Duffin argues the fact that Duffin and Jane Doe engaged in sexual intercourse in Illinois demonstrates Duffin did not have the requisite intent because it was not necessary for him to travel across state lines to engage in sexual intercourse. However, shortly before Duffin and Jane Doe left Illinois, Jane Doe's parents grounded her, limited her computer use, and began monitoring her cell phone. Jane Doe would not have been able to engage in sexual contact with Duffin. Jane Doe's testimony that (1) Duffin planned to hold her out as his daughter in Arkansas while still having sexual intercourse with her, and (2) they engaged in sexual intercourse immediately after arriving in Arkansas provides sufficient circumstantial evidence that a reasonable jury could find Duffin had the intent of transporting Jane Doe across state lines to engage in criminal sexual activity. See Cole, 262 F.3d at 709 (reasoning the defendant's intent could be inferred from the fact that the defendant transported a minor across state lines shortly after being ordered to have no contact with her and because the defendant engaged in sexual intercourse with the victim their first night out of state). The district court did not err in denying Duffin's motion for acquittal.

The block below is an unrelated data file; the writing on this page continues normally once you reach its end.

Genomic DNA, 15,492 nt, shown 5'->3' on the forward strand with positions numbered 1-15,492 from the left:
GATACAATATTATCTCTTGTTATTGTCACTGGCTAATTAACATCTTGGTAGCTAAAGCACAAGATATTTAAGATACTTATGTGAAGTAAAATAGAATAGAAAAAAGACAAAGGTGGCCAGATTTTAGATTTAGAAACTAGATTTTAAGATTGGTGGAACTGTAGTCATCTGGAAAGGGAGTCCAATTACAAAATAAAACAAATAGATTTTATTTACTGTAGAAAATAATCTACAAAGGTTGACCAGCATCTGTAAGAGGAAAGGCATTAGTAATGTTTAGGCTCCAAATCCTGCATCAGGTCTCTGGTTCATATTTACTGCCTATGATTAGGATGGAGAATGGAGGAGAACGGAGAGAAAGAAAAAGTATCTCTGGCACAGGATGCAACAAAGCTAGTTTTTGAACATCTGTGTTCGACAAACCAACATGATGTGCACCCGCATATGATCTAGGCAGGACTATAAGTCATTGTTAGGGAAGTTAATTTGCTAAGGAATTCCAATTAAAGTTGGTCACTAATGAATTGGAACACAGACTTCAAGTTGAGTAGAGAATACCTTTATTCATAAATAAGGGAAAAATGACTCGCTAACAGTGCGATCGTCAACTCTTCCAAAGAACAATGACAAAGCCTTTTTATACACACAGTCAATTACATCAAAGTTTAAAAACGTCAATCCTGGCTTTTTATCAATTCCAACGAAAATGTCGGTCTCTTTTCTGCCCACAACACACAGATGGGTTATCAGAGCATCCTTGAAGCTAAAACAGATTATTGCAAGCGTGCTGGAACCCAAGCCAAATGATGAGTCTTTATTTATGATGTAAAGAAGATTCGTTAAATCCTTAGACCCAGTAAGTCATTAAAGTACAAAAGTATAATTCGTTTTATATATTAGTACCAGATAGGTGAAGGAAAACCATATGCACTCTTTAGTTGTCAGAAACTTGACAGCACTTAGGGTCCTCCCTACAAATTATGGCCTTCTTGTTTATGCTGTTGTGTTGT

B. No-Contact Provision
Duffin also argues the district court did not have the authority to order him not to have contact with his victims. We review a court's authority to impose a particular sentence de novo. See United States v. Johnson, 517 F.3d 1020, 1023 (8th Cir. 2008). However, “a non-binding recommendation to the BOP is not reviewable as it is not a final decision of the district court.” United States v. Kerr, 472 F.3d 517, 520 (8th Cir. 2006).
The district court stated it was going to “order [Duffin] not to ever have contact with the victims in this case again” and later clarified this was a recommendation for the BOP to be included in the recommendation section of the judgment. To the extent the district court ordered Duffin not to have contact with his victims, the district court does not have statutory authority to issue such an order. See 18 U.S.C. § 3551 (authorizing only sentences of a term of probation, a fine, or a term of imprisonment).